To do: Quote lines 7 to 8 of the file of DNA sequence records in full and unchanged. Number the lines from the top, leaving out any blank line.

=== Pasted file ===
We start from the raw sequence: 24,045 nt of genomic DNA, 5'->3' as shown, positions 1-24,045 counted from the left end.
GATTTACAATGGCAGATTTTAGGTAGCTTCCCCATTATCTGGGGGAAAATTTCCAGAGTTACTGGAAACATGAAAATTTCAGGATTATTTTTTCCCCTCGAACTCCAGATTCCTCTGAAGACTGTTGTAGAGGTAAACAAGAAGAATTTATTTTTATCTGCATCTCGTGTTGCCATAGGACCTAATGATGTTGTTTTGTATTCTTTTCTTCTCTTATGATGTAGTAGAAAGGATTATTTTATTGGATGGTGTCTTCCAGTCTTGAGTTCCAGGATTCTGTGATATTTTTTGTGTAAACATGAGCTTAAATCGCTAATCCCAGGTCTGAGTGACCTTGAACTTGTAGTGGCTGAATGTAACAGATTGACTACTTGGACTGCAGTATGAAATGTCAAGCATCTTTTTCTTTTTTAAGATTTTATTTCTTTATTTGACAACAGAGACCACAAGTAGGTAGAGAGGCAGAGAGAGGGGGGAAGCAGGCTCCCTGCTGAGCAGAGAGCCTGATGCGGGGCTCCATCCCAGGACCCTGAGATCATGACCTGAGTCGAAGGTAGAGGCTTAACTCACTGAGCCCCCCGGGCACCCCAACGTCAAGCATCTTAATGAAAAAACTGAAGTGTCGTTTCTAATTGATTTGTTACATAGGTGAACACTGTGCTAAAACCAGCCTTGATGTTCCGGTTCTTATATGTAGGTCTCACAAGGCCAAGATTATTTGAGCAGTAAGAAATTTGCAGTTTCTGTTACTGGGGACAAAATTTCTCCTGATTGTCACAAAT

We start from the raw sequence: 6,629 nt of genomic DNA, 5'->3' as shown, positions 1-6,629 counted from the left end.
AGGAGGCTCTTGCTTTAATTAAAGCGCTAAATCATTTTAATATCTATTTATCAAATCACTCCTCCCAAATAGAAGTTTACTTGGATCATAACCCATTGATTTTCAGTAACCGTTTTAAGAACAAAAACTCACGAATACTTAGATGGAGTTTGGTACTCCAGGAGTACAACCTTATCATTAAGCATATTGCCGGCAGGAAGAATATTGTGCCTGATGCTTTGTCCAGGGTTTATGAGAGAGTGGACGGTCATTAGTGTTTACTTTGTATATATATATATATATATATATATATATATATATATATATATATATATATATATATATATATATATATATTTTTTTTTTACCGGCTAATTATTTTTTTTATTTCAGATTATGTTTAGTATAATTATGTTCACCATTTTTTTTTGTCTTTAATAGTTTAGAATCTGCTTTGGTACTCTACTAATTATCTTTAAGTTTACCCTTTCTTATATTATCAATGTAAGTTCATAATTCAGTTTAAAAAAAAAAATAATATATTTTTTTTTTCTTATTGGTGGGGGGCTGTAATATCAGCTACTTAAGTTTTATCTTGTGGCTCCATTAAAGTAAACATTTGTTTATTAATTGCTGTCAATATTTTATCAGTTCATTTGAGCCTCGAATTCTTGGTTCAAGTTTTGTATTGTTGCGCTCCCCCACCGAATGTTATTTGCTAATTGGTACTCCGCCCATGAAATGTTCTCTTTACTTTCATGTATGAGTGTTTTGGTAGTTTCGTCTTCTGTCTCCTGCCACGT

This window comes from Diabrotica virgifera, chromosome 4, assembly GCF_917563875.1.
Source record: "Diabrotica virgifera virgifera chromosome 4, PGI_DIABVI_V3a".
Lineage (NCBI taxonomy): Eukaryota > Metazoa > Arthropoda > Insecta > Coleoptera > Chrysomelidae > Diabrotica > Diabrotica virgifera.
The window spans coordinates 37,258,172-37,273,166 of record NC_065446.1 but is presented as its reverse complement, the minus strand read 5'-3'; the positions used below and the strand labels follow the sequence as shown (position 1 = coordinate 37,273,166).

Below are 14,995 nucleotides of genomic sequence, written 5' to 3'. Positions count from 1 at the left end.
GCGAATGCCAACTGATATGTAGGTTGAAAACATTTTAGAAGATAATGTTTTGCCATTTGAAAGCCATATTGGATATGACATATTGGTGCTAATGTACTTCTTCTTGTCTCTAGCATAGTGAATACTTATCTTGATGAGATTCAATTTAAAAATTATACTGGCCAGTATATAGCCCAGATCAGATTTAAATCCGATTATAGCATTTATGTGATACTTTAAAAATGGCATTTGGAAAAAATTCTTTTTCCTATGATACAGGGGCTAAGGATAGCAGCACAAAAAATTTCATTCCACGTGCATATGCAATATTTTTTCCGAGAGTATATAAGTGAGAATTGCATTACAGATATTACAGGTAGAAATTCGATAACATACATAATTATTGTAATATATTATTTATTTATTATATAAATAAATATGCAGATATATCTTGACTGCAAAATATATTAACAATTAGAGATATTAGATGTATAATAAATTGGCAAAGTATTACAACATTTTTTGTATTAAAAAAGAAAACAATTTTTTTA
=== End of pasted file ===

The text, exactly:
Lineage (NCBI taxonomy): Eukaryota > Metazoa > Arthropoda > Insecta > Coleoptera > Chrysomelidae > Diabrotica > Diabrotica virgifera.
The window spans coordinates 37,258,172-37,273,166 of record NC_065446.1 but is presented as its reverse complement, the minus strand read 5'-3'; the positions used below and the strand labels follow the sequence as shown (position 1 = coordinate 37,273,166).